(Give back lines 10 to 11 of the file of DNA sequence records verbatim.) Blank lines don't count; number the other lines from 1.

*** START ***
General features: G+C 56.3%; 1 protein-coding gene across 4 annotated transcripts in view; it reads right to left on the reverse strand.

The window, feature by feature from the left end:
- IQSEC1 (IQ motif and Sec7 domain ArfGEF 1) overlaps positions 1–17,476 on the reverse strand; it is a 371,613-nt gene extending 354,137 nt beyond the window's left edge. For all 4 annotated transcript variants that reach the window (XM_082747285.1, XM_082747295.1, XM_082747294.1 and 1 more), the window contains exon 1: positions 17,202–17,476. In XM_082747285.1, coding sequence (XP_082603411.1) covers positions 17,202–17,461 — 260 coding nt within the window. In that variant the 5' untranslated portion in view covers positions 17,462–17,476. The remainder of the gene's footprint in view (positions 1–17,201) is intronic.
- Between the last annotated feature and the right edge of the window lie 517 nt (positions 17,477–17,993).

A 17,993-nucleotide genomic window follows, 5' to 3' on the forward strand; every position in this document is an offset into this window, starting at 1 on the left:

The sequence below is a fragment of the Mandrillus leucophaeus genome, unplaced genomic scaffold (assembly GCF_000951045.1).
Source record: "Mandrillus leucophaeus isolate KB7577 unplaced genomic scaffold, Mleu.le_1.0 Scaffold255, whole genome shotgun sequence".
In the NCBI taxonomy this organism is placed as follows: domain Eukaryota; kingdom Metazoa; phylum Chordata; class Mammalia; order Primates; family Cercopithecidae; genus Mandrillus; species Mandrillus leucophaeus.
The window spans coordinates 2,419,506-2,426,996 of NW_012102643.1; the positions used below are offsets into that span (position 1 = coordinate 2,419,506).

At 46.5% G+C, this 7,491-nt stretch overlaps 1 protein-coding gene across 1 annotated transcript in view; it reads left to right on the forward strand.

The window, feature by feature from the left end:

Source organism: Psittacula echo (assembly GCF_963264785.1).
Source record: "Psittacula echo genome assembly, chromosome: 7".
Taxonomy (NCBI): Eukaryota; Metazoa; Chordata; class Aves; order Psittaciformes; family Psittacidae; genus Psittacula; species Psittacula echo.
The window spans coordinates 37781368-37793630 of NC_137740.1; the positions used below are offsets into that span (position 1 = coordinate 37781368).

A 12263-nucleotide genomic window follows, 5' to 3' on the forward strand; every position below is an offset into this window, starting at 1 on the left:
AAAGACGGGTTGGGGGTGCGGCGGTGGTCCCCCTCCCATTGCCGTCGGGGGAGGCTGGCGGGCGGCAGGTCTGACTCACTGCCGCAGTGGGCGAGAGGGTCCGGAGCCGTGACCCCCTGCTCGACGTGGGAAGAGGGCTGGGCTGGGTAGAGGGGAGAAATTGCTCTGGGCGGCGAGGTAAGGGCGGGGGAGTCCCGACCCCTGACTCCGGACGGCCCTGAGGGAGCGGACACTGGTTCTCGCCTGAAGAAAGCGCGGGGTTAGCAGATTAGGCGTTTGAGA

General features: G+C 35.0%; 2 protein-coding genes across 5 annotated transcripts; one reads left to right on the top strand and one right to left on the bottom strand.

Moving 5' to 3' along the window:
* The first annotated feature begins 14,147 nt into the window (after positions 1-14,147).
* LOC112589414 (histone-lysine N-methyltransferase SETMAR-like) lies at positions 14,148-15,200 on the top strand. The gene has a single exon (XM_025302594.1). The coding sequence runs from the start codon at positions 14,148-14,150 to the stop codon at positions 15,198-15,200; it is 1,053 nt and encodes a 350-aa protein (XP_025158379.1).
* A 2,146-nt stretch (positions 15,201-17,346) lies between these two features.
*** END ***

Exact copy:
At 46.5% G+C, this 7,491-nt stretch overlaps 1 protein-coding gene across 1 annotated transcript in view; it reads left to right on the forward strand.

The window, feature by feature from the left end: